However, it has to be noted that the adoption of the new amendments to the Civic Code of Georgia does not in fact resolve the problem of property ownership – handover – as far as the legislative nonsense allows the organizations to register, to be called religious and to register as the subject of public law; however, they do not fall under the regulation of the Public Law of Georgia.

Religious organizations, that have undergone the registration process according to the new legislative changes can enjoy the rights set and stipulated by the law of Georgia on Civic Organizations being practiced by the above-mentioned organizations even before the adoption of the amendments.

It needs to be reiterated that the new law does not legally demand the state authorities to hand over the property to the registered entities. Notwithstanding the described assertions, the major party opposing the adoption of new legislation was the Georgian Orthodox Church which has expressed its suspicions about the possible restrictions of its own rights and therefore provoked (which could not have been difficult for authorities to anticipate) a mass rally against the adoption of the new regulations. Within two days the Church managed to mobilize over 50 000 protesters. Over 50 cases of hate speech have been revealed towards religious and ethnic minorities; half of them have been aired by prominent public figures. Public protest forced the political parties to express their position; the very nature of their statements not being difficult to anticipate. Most political groups have supported the position of the Georgian Orthodox Church. The most liberally minded parties in Georgia (e.g. Free Democrats and Republicans) have embarked on a general analysis of the situation and a description of the state’s role in the process, thus they have not directly supported the views of the Church.

The underlined situation once again enabled the ruling political elite to demonstrate to its Western partners that the ruling party is the only liberal political force in the country having a capacity to carry out democratic reforms. Moreover, by such a move the ruling political elite has successfully managed to identify and demonstrate to the general public the attitudes and perceptions of different political establishments. The other important asset authorities have managed to gain was strengthening its image as the sole guarantor of the protection of minorities’ rights as well as inter-ethnic stability in the country.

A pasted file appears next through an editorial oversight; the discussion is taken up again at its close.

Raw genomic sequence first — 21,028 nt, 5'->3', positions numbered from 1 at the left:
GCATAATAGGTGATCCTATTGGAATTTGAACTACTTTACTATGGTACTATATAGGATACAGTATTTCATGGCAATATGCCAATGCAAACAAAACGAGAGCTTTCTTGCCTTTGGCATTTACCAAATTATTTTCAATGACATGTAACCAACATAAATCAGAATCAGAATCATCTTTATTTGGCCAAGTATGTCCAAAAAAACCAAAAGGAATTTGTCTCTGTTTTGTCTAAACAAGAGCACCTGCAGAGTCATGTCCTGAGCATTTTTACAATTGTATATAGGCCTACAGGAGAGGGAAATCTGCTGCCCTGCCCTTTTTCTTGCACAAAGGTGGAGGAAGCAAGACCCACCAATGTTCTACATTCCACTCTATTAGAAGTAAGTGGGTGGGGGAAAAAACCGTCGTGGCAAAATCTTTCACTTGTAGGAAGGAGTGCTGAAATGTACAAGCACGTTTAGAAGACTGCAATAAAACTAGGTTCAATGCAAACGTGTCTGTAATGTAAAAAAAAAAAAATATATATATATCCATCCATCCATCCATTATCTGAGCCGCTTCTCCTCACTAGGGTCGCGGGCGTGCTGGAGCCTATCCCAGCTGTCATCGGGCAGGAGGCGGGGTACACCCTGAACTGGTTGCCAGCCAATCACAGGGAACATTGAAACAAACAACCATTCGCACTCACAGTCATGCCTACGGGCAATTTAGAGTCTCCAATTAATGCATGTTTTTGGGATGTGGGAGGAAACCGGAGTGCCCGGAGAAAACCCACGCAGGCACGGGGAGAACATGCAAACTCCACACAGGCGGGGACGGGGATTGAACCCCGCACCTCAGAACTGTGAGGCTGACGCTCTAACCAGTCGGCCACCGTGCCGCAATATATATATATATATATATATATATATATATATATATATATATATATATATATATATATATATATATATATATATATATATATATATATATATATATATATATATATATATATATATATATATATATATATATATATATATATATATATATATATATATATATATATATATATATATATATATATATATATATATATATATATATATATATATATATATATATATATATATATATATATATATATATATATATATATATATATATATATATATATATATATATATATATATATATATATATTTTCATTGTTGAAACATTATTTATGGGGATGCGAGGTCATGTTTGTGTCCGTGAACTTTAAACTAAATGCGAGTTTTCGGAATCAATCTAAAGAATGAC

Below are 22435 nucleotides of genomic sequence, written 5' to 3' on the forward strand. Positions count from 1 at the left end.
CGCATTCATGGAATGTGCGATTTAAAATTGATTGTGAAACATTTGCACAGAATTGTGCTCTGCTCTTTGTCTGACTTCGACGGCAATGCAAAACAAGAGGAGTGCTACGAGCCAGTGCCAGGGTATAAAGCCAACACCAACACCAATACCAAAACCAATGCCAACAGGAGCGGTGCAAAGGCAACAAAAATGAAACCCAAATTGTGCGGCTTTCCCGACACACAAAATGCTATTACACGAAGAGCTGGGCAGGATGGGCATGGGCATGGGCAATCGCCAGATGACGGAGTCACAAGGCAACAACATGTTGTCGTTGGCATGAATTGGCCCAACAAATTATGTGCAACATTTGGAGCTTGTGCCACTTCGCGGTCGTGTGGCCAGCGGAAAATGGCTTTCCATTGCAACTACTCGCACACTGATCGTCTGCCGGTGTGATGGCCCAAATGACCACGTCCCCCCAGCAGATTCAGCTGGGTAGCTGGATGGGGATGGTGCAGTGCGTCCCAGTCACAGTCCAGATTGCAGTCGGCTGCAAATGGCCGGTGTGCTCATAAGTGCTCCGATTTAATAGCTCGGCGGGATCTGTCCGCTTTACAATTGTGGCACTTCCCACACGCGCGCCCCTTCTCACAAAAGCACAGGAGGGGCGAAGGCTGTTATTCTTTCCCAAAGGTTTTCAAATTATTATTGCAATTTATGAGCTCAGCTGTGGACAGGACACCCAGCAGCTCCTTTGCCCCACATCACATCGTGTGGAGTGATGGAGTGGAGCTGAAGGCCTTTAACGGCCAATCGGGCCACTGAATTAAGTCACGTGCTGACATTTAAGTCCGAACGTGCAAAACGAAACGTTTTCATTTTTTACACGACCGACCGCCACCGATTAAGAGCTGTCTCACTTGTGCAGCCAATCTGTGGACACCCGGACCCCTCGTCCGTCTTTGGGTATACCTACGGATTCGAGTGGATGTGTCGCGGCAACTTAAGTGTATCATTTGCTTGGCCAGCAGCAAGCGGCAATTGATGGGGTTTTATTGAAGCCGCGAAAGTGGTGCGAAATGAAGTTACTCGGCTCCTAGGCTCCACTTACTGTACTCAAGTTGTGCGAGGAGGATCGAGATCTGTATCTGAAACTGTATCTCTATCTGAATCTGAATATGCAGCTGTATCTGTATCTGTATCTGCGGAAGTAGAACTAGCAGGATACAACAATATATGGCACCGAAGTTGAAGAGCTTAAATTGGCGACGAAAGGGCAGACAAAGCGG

Ethnic minorities have been shocked by these developments, taken into consideration their excellent memory of the commencement of military conflicts in Abkhazia and South Ossetia in the 1990s, persecution of people due to their ethnic background, as well as the deep perception of the results such military conflicts entail. Therefore, it can be argued that the reputation of the ruling political elite among the ethnic minority groups residing in the respective regions of the country has been considerably strengthened. Moreover, it has to be noted that the state authorities have also managed to create such a legitimate environment before the parliamentary elections in 2012, according to which it would not be surprising if voters representing ethnic minority groups would demonstrate a higher degree of electoral activity and consequently support (with the highest possible percentage of votes) the ruling political party “United National Movement”. However, it is another story what will actually happen, the outcome of which is utterly difficult to anticipate. In this regard, the role of Georgian civil society as well as international organizations conducting election observation programs, as well as the degree of activities of the political subjects taking part in the elections, will be crucial.

To be continued…

 

Arnold Stepanian is chairman of the movement Multinational Georgia.